Foreclosure Defense FloridaGeneral Information

Flawed Service of Process Renders Foreclosures Void- Should Sheriffs Halt All Writs of Posesssion?

Just this week, Ice Legal treated us all to another BOMBSHELL of an appellate court case….KWONG v. CTRYWD. HOME LOANS SER., 4D 10-1129 (Fla.App. 4 Dist. 12-15-2010).
Let’s all make sure we don’t miss the impact of this case and take an opportunity to talk about problems with potentially thousands of foreclosures that are polluting our court systems across the state.   In the rush to drive this foreclosure bus off the cliff, our state has entrusted our entire civil justice system and in fact the very foundations of our economy in the hands of a small and as yet totally unidentified group of individuals known as “Special Process Servers”.
Here’s the deal…in the good old days only the Sheriff in each county was entrusted with the responsibility of assuring the courts that the defendants in each civil case actually received their summons and lawsuit.   This first action in a lawsuit was recognized as being so important that we only trusted our elected and sworn sheriff with this task.   When the Sheriff returned the summons to the court, that was proof positive that the defendant was actually served with the lawsuit and knew it was out there.
I haven’t done the legislative history on this, but somewhere along the way, it was decided that we could farm out this most critical function of our entire civil justice system to private parties.   Take a close read of Florida Statues Chapter 48 and 49.
In my opinion, the statutory requirements are far too lax and I believe the entire regime is subject to abuse.   I believe we’re going to find as we continue the post mortem examination of our economic and judicial breakdown that this system has been exploited.   Service of Process is already being quashed in those cases where we can identify problems with the purported service (like the person wasn’t actually served).   Now we need to closely examine all the people that were actually allegedly doing the service.
The entire system is set up to be exploited and I don’t think there’s nearly enough checks and supervision to ensure that the process has not been grossly abused.   Because Special Process Servers are appointed by the Sheriffs in each county, and because I believe it’s prudent to conduct a review of the entire service of process system, I think our Sheriff’s should halt serving all Writs of Possession until the integrity of service of process in their county can be confirmed.   A few basic questions that must be answered:
1) Is the process server’s appointment current, valid and active?
2) Does the purported signature of the process server match the signature on the return of service?
3) Is the process server complying with the strict and very clear requirements of statute?
4) Is the commissioned process server actually making the alleged service of process?

If the answer to any of those questions is “No”, then the entire case has to be started all over again.   When we start uncovering evidence of systemic breakdown we’re going to be confronted with much larger problems and issues.   What is the cumulative impact if a process server’s appointment was not renewed and she went out and served hundreds of lawsuits all across the county?   What is the cumulative impact if a process server’s signature on returns of service does not match?   Was someone else doing the purported service or was someone else filling out the return of service?   Has anyone collected statistics on the attempts of service for process servers to determine whether all the alleged services are even statistically possible?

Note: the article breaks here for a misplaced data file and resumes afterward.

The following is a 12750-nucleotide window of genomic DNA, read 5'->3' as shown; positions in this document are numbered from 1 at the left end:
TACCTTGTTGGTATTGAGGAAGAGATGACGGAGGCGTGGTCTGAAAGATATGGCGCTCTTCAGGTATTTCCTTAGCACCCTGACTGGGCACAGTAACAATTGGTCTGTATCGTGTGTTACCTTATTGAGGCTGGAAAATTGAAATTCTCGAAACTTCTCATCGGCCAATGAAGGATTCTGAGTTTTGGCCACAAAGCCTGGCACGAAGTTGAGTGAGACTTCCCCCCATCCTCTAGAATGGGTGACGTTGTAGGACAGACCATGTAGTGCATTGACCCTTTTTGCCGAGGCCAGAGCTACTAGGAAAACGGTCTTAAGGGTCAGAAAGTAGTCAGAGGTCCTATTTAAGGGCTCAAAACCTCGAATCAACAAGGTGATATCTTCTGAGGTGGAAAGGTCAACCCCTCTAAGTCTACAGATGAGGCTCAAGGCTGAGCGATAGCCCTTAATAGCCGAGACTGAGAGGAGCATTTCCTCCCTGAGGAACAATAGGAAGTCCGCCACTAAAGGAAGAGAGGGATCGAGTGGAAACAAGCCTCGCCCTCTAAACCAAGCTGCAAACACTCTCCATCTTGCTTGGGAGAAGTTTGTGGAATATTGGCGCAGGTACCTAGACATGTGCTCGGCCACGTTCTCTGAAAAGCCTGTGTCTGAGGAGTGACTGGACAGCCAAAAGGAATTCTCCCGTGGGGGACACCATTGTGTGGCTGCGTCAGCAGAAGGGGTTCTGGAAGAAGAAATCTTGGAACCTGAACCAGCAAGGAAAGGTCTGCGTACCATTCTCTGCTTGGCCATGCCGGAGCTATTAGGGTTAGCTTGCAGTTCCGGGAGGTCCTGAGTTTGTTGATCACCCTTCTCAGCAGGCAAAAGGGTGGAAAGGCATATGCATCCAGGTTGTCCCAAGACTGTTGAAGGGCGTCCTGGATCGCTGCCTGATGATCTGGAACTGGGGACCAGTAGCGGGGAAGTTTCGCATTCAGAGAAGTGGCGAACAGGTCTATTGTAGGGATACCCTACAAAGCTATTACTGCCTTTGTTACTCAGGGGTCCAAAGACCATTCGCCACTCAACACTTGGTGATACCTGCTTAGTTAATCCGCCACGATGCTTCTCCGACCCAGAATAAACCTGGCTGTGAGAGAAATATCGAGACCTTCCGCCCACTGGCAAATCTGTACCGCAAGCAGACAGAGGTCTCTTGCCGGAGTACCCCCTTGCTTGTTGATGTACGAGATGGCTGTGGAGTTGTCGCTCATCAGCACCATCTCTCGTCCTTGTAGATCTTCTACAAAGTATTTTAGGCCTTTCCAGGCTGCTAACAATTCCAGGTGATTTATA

The Failure of the Process of Service of Process is another chapter in the revolting book called, The Failure of Everything and Everyone.   At some point in the post mortem examination, we’ll have to examine the whole system, but for now, let’s just take a close look at each case and remember…..

Because strict compliance with statutory requirements of service is mandated, we conclude that failure to make the obligatory notations renders the service defective. We therefore reverse and remand for further proceedings. See Vidal v. Suntrust Bank, 41 So. 3d 401 (Fla. 4th DCA 2010).

Make no mistake, I’m a vocal and persistent defender of law enforcement and our Sheriffs. I want my law enforcement and judicial budgets pumped up.   I want law enforcement officers well paid and budgets full.   Now here’s a bombshell of a question…what if our Sheriffs departments across the state had been doing the service of process in the hundreds of thousands of foreclosure cases that have been filed and are currently pending? I’m no math wizard, but how ’bout we calculate the number of foreclosures filed in the county for 2009, then multiply by the average number of defendants. (Let’s not inflate that number with Unknown Spouses #4-#310 and Unknown Tenants #8- #240)

What you’re talking about is quite literally millions of dollars in revenue for each county’s law enforcement budget, paid for by the private sector that caused all this mess.   As a consumer, a taxpayer, a voter, I would much rather see these millions of dollars being earned by my law enforcement and that money being used to pay for guns and cars and jobs and benefits for men and women who take an oath to Protect and Serve than seeing that money diverted into the hands of private companies with profit as a necessary business model.

This MULTI MILLION DOLLAR revenue issue for local law enforcement is yet another powerful reason why our courts need to clear the current backlog of stalled and flawed foreclosures through dismissals and force the firms to refile the cases….

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